In the Hein household we went to the beach. Marvellous, I hear you say. Lucky you! Er, yes. Lucky us. Except let me tell you a little about the place I’m talking about. Nene Valley is a tiny fishing village right down the very bottom of South Australia. It was named after a barque that was wrecked there in 1854. When I was a kid, at really low tide, you could still see the remains of the wreck but the sea and sand has covered it now. It’s a nice place though. It was then and it still is now, and Mum and Dad’s Mount Gambier limestone shack had everything you could want.
However, think about where it is. Think of Antarctica, think of the Great Southern Ocean, and then picture a map of Australia. Bar a few guano-covered islands, between Nene Valley and all those icebergs there is nothing but freezing water and slicing wind. When the weather turns, it’s bloody horrible. And inevitably, so, so perfectly, it would turn Easter weekend.
Ah, Dad, ever the optimist, would head out on Good Friday to lay crayfish pots and nets (you used to be able to net in those days) and rub his hands in glee at the thought of the cray, whiting, bream or snapper soon to be lining his plate. And what would happen, almost without fail? Foul weather. Out there the pots would remain. If we were lucky, the sea would be safe enough in the bay to fetch the nets. But the pots, which were usually laid on the reef where the breakers crashed, had to stay.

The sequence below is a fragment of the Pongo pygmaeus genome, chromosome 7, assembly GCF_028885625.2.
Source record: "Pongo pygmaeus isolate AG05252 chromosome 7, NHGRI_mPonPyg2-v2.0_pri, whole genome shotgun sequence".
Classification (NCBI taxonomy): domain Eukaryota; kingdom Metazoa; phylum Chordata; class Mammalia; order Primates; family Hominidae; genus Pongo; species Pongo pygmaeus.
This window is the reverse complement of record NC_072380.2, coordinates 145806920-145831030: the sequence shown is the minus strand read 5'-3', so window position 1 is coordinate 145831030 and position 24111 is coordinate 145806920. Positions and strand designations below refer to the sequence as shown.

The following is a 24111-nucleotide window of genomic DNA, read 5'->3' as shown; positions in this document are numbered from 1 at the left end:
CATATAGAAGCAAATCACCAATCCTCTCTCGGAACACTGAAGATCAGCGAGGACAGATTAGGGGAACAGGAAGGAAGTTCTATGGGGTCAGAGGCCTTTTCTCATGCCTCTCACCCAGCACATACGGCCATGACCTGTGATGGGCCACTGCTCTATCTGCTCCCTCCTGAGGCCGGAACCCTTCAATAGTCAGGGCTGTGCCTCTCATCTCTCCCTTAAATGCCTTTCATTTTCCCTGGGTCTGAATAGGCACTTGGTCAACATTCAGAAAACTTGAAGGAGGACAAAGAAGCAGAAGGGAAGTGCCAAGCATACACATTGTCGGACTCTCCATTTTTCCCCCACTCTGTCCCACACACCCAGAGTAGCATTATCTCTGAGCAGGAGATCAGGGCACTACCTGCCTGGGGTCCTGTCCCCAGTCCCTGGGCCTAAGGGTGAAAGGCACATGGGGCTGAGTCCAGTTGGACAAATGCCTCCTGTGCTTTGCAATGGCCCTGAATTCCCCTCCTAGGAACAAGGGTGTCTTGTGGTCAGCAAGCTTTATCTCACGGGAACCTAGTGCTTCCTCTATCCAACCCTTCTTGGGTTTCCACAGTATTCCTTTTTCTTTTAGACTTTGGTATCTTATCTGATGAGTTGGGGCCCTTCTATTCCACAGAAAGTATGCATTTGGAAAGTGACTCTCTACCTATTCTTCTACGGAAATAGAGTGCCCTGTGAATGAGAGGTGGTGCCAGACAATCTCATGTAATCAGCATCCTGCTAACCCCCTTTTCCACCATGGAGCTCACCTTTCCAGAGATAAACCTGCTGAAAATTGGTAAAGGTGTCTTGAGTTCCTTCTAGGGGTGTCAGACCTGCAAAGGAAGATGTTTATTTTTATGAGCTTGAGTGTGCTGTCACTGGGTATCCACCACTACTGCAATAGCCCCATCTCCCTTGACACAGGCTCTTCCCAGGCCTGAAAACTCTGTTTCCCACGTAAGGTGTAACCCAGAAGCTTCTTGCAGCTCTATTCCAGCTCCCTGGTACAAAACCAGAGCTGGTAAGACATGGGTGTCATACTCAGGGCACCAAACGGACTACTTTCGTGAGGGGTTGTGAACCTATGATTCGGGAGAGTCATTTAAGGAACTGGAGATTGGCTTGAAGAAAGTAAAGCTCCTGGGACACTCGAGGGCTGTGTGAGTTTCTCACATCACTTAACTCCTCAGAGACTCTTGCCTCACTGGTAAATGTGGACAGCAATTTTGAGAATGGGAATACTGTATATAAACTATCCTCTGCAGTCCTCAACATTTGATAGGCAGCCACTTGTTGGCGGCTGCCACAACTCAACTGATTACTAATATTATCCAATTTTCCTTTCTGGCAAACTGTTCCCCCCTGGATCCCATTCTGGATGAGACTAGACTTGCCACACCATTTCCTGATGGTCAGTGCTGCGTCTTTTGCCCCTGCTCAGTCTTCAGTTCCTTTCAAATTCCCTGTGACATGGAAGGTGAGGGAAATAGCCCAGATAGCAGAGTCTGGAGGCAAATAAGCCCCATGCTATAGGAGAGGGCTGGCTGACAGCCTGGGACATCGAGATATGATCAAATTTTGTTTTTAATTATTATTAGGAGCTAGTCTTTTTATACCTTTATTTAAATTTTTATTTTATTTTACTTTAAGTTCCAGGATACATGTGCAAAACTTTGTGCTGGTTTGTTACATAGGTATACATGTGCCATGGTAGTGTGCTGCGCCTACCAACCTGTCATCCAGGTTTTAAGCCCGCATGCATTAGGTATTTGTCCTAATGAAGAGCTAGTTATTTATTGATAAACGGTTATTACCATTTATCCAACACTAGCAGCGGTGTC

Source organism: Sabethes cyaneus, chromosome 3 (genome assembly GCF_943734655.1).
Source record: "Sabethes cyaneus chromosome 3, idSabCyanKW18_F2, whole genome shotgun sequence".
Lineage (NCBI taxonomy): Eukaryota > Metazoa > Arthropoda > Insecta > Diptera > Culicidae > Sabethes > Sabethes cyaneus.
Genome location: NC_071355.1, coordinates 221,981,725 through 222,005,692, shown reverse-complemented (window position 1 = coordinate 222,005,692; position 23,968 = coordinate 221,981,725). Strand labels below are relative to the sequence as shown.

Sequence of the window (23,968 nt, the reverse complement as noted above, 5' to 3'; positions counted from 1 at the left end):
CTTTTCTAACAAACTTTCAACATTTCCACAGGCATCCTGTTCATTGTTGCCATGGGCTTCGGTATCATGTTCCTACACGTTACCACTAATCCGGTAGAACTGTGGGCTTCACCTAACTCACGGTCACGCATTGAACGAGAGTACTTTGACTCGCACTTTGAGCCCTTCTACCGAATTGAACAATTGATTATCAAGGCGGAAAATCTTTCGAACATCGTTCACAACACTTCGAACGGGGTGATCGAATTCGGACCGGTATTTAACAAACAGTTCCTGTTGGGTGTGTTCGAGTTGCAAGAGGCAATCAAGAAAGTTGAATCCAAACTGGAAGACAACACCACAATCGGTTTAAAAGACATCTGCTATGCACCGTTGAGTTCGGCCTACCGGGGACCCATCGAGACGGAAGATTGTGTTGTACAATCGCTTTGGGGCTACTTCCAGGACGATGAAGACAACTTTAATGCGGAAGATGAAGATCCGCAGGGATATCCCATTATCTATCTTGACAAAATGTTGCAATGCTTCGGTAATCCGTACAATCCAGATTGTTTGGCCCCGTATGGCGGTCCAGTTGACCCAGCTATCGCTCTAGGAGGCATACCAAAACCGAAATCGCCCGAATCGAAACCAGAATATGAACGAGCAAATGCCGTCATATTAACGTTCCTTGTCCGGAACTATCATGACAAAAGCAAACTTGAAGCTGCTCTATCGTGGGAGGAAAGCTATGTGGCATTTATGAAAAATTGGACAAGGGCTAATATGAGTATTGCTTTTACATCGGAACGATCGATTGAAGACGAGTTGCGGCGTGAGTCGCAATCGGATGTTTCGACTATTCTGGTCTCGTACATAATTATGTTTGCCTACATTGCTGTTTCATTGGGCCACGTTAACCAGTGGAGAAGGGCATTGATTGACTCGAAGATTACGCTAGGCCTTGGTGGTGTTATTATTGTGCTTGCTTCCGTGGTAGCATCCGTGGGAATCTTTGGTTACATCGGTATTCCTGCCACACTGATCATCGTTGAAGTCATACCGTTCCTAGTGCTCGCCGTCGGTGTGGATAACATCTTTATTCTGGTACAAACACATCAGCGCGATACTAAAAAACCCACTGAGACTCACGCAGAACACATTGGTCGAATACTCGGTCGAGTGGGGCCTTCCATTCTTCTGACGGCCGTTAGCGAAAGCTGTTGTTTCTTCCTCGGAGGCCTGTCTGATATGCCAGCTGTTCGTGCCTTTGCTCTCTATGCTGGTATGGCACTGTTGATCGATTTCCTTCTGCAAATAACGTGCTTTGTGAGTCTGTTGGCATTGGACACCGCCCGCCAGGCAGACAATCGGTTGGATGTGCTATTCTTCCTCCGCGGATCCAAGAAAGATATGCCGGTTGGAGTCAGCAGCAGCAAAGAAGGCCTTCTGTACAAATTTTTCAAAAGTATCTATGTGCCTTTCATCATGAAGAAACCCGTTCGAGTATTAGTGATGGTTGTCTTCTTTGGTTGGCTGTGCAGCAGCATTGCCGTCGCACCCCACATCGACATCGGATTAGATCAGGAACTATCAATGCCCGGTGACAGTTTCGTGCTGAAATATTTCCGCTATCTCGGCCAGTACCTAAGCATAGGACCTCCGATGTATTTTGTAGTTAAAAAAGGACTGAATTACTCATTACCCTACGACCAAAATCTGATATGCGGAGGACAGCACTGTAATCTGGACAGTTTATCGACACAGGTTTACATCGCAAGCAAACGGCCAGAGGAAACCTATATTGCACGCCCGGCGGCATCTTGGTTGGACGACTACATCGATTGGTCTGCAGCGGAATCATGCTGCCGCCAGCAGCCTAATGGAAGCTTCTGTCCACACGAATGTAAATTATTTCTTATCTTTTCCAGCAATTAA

So what would we eat instead? Rabbit! Often with the added extra crunch of shotgun pellets. And chocolate, of course. Lots of it because Mum always loaded up. Which was just as well when you consider the seafood situation….
Now, what has that to do with the recipe I’m sharing today or Rocking Horse Hill? Absolutely nothing. But it was fun talking about it anyway.
Seeing as it’s Easter, I thought I’d share my recipe for hot crossed buns, or in this case, uncrossed buns because I’m usually too lazy to make the crosses or glaze them. Who needs that faffing around when they taste good without it anyway?
You can make the recipe the traditional way but why bother if you have a breadmaker? Put the ingredients in the machine in the right order, hit the dough setting and go and read a book. Perfect! It took a bit of experimenting to get the recipe right but it’s pretty foolproof now. The only hard work is kneading in the sultanas and forming the buns and even that takes no time at all. The rest is all done by machine. Lovely!
Hot (Un)Crossed Buns
14 grams or so of dried yeast
4 cups plain (bread) flour
1 teaspoon salt
¼ cup sugar
2 teaspoons mixed spice
1 cup sultanas
1 ½ cups warm milk
2 tablespoons melted butter
1 egg, lightly beaten